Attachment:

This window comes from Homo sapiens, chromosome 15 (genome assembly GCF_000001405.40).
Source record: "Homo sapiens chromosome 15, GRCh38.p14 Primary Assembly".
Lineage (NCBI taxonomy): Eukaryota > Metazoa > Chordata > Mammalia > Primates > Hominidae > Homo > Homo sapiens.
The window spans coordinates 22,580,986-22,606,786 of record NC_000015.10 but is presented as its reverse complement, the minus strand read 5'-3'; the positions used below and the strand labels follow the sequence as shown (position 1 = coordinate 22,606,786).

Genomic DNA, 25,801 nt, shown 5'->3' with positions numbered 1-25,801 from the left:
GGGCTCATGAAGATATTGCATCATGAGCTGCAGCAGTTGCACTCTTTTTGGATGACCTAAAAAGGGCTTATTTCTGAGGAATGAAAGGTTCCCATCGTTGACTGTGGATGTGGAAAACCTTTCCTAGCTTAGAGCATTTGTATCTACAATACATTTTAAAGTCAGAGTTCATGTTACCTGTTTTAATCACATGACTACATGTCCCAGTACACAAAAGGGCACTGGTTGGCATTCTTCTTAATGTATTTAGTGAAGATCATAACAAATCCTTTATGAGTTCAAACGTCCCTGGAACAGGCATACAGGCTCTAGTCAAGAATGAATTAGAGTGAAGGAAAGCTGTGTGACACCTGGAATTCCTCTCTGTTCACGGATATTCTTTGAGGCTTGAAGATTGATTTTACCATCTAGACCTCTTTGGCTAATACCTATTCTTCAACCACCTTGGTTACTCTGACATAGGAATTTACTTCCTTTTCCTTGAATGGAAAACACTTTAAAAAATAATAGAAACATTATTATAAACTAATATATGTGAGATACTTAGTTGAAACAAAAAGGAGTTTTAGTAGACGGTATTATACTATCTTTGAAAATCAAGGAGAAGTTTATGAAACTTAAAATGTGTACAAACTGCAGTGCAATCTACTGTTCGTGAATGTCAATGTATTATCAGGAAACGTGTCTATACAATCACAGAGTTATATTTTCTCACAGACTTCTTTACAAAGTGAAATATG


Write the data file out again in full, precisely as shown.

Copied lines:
This window comes from Homo sapiens, chromosome 15 (genome assembly GCF_000001405.40).
Source record: "Homo sapiens chromosome 15, GRCh38.p14 Primary Assembly".
Lineage (NCBI taxonomy): Eukaryota > Metazoa > Chordata > Mammalia > Primates > Hominidae > Homo > Homo sapiens.
The window spans coordinates 22,580,986-22,606,786 of record NC_000015.10 but is presented as its reverse complement, the minus strand read 5'-3'; the positions used below and the strand labels follow the sequence as shown (position 1 = coordinate 22,606,786).

Genomic DNA, 25,801 nt, shown 5'->3' with positions numbered 1-25,801 from the left:
GGGCTCATGAAGATATTGCATCATGAGCTGCAGCAGTTGCACTCTTTTTGGATGACCTAAAAAGGGCTTATTTCTGAGGAATGAAAGGTTCCCATCGTTGACTGTGGATGTGGAAAACCTTTCCTAGCTTAGAGCATTTGTATCTACAATACATTTTAAAGTCAGAGTTCATGTTACCTGTTTTAATCACATGACTACATGTCCCAGTACACAAAAGGGCACTGGTTGGCATTCTTCTTAATGTATTTAGTGAAGATCATAACAAATCCTTTATGAGTTCAAACGTCCCTGGAACAGGCATACAGGCTCTAGTCAAGAATGAATTAGAGTGAAGGAAAGCTGTGTGACACCTGGAATTCCTCTCTGTTCACGGATATTCTTTGAGGCTTGAAGATTGATTTTACCATCTAGACCTCTTTGGCTAATACCTATTCTTCAACCACCTTGGTTACTCTGACATAGGAATTTACTTCCTTTTCCTTGAATGGAAAACACTTTAAAAAATAATAGAAACATTATTATAAACTAATATATGTGAGATACTTAGTTGAAACAAAAAGGAGTTTTAGTAGACGGTATTATACTATCTTTGAAAATCAAGGAGAAGTTTATGAAACTTAAAATGTGTACAAACTGCAGTGCAATCTACTGTTCGTGAATGTCAATGTATTATCAGGAAACGTGTCTATACAATCACAGAGTTATATTTTCTCACAGACTTCTTTACAAAGTGAAATATG